NRCM calls on planning agency to drop proposed changes that would harm wildlife, recreation, and local economic development
NRCM news release
Augusta – People from across Maine, and the state’s leading environmental advocacy group are calling on the Land Use Planning Commission (LUPC) to drop a proposal that would allow widespread development on more than 1.3 million acres of land and 20 percent of the lakes in the North Woods.
On Thursday, January 10 in Brewer LUPC will hold a public hearing on a proposal to eliminate the “adjacency rule,” a tool that has been the most effective way to guide development to appropriate locations in the North Woods. If adopted, LUPC’s proposal would be the most sweeping expansion of development pressures in the North Woods in the past 40 years, posing a serious risk of diverting new homes and businesses out of existing towns and into the Unorganized Territories.
“The proposed change threatens the character, forests, waters, and wildlife of Maine’s storied North Woods,” said Cathy Johnson, the Natural Resources Council of Maine’s forests and wildlife project director. “Without a doubt, it would destroy the special places where Maine people love to camp, hike, fish, and hunt, and would harm the guides, sporting camps, and outfitters that depend on these undeveloped areas for their livelihoods.”
LUPC’s revised proposal that will be reviewed on January 10 comes after a public hearing in June 2018 where the vast majority of Maine people who attended the hearing rejected LUPC’s proposal. Many of the communities bordering the North Woods are struggling to retain existing population and businesses. Making development easier outside of the towns would result in the loss of potential tax revenue, undermining efforts currently underway to revitalize the economies of these communities.
“The proposed rule would have a significant negative impact on the towns in the economically hard-hit Katahdin region,” said Gail Fanjoy, a resident of Millinocket and former President of the Katahdin Chamber of Commerce. “We need a plan to drive businesses into our communities where there is room for growth and needed tax revenues. Instead of proposing these changes, LUPC should be engaging local towns in a comprehensive planning process for our region.”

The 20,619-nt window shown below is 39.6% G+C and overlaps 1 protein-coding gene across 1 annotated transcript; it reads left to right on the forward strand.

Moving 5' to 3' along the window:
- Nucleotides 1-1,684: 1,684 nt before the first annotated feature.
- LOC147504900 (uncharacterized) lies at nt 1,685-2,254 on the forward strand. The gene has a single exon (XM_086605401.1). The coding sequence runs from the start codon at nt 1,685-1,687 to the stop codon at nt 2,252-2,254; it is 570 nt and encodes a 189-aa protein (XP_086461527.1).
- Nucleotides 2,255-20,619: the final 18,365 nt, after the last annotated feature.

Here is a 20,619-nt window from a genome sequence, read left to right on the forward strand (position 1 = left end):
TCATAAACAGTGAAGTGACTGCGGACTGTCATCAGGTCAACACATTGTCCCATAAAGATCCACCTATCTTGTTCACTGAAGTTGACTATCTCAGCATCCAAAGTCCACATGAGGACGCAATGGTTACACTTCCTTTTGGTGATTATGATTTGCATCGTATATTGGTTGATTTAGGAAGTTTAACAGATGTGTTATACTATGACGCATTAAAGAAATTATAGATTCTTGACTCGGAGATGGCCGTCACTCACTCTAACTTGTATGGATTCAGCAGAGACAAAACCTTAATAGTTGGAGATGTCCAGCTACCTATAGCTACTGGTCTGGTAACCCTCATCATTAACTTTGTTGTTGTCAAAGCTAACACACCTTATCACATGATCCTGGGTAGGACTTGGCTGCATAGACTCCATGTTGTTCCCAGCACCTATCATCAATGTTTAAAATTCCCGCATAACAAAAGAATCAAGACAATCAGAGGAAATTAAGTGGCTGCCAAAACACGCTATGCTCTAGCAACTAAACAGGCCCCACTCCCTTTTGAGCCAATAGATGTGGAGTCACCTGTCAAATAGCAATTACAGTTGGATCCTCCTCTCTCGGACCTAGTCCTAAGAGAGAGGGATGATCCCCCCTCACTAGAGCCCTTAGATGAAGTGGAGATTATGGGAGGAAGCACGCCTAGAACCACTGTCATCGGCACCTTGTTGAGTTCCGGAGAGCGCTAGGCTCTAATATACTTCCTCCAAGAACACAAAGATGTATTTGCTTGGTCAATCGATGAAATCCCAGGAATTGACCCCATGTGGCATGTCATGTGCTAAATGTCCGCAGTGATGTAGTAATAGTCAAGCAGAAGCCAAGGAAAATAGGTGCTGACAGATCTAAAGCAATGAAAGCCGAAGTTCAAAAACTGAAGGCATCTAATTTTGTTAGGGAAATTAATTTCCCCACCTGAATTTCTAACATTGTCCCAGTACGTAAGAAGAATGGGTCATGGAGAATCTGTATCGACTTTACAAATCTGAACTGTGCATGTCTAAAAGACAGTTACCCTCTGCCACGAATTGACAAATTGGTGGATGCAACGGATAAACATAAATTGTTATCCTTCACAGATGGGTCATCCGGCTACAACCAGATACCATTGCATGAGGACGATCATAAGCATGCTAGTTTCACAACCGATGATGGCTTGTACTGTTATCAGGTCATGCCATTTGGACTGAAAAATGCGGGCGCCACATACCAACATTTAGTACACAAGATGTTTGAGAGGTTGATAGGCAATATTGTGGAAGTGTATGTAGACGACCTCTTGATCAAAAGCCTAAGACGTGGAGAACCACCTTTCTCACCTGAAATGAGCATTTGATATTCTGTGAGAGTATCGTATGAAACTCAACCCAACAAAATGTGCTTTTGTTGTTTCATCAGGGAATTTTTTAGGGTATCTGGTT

LUPC’s proposal includes the following:
- Areas targeted for development would be expanded to any area within 7 miles as the crow flies from any one of 41 “rural hubs,” an arbitrary term LUPC created that has never been used before in the region’s planning.
- Lengthy stretches of five designated scenic byways would be impacted by potential development.
- More than 1.3 million acres and 20 percent of the lakes in the North Woods would be opened to residential subdivisions. 824,000 of those acres would be targeted for commercial development.
- Large lot subdivisions referred to as “kingdom lots,” which were banned by the Legislature in 2001, would be allowed.
LUPC is a state agency responsible for planning and zoning in the 10.4 million acres of unorganized townships (roughly half of the state) that do not have local governments with planning and zoning capacity. The “one-mile-by-road” requirement has, for decades, required new proposals for development to be located in areas that are within one-mile-by-road from compatible development that is of a similar “type, use, occupancy, scale, and intensity.”
“We urge LUPC to step back from this proposal, and, instead, work with communities that border the North Woods to find ways to both enhance the economic health of those communities and protect the forests, lakes, rivers, and wildlife that make Maine’s North Woods nationally renowned and loved by residents and visitors alike,” said Johnson.